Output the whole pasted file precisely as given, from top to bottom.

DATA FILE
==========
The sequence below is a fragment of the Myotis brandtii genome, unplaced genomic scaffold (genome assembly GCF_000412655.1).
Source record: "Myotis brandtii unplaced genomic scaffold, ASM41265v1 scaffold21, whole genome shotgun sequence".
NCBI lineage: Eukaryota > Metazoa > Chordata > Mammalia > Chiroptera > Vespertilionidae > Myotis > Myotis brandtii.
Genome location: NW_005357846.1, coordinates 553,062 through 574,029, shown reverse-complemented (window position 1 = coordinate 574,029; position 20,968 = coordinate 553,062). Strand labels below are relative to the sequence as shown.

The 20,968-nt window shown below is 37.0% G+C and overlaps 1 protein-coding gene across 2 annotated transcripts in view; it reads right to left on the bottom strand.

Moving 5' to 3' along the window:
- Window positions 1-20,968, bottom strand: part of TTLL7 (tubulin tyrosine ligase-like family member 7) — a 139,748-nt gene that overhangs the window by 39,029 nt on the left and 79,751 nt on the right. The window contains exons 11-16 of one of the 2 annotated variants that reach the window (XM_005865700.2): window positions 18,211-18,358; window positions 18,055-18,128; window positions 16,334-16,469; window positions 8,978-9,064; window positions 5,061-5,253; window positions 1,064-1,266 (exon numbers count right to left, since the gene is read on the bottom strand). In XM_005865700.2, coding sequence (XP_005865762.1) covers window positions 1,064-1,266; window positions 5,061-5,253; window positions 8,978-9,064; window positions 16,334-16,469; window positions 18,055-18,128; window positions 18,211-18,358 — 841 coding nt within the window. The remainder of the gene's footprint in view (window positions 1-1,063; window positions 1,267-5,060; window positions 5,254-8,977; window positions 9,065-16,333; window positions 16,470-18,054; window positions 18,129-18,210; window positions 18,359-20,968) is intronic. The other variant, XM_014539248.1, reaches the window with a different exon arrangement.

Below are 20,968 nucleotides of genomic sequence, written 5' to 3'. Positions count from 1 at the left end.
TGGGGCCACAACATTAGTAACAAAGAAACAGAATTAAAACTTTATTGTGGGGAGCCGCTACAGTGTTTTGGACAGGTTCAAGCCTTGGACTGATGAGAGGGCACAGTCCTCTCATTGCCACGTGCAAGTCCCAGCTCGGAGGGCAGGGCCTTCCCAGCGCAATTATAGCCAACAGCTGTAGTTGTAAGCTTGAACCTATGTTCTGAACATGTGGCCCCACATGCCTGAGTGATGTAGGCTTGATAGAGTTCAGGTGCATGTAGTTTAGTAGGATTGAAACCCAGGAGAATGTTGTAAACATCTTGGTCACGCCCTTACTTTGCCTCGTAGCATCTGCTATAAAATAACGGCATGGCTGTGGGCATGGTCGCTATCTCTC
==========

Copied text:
The sequence below is a fragment of the Myotis brandtii genome, unplaced genomic scaffold (genome assembly GCF_000412655.1).
Source record: "Myotis brandtii unplaced genomic scaffold, ASM41265v1 scaffold21, whole genome shotgun sequence".
NCBI lineage: Eukaryota > Metazoa > Chordata > Mammalia > Chiroptera > Vespertilionidae > Myotis > Myotis brandtii.
Genome location: NW_005357846.1, coordinates 553,062 through 574,029, shown reverse-complemented (window position 1 = coordinate 574,029; position 20,968 = coordinate 553,062). Strand labels below are relative to the sequence as shown.

The 20,968-nt window shown below is 37.0% G+C and overlaps 1 protein-coding gene across 2 annotated transcripts in view; it reads right to left on the bottom strand.

Moving 5' to 3' along the window:
- Window positions 1-20,968, bottom strand: part of TTLL7 (tubulin tyrosine ligase-like family member 7) — a 139,748-nt gene that overhangs the window by 39,029 nt on the left and 79,751 nt on the right. The window contains exons 11-16 of one of the 2 annotated variants that reach the window (XM_005865700.2): window positions 18,211-18,358; window positions 18,055-18,128; window positions 16,334-16,469; window positions 8,978-9,064; window positions 5,061-5,253; window positions 1,064-1,266 (exon numbers count right to left, since the gene is read on the bottom strand). In XM_005865700.2, coding sequence (XP_005865762.1) covers window positions 1,064-1,266; window positions 5,061-5,253; window positions 8,978-9,064; window positions 16,334-16,469; window positions 18,055-18,128; window positions 18,211-18,358 — 841 coding nt within the window. The remainder of the gene's footprint in view (window positions 1-1,063; window positions 1,267-5,060; window positions 5,254-8,977; window positions 9,065-16,333; window positions 16,470-18,054; window positions 18,129-18,210; window positions 18,359-20,968) is intronic. The other variant, XM_014539248.1, reaches the window with a different exon arrangement.

Below are 20,968 nucleotides of genomic sequence, written 5' to 3'. Positions count from 1 at the left end.
TGGGGCCACAACATTAGTAACAAAGAAACAGAATTAAAACTTTATTGTGGGGAGCCGCTACAGTGTTTTGGACAGGTTCAAGCCTTGGACTGATGAGAGGGCACAGTCCTCTCATTGCCACGTGCAAGTCCCAGCTCGGAGGGCAGGGCCTTCCCAGCGCAATTATAGCCAACAGCTGTAGTTGTAAGCTTGAACCTATGTTCTGAACATGTGGCCCCACATGCCTGAGTGATGTAGGCTTGATAGAGTTCAGGTGCATGTAGTTTAGTAGGATTGAAACCCAGGAGAATGTTGTAAACATCTTGGTCACGCCCTTACTTTGCCTCGTAGCATCTGCTATAAAATAACGGCATGGCTGTGGGCATGGTCGCTATCTCTC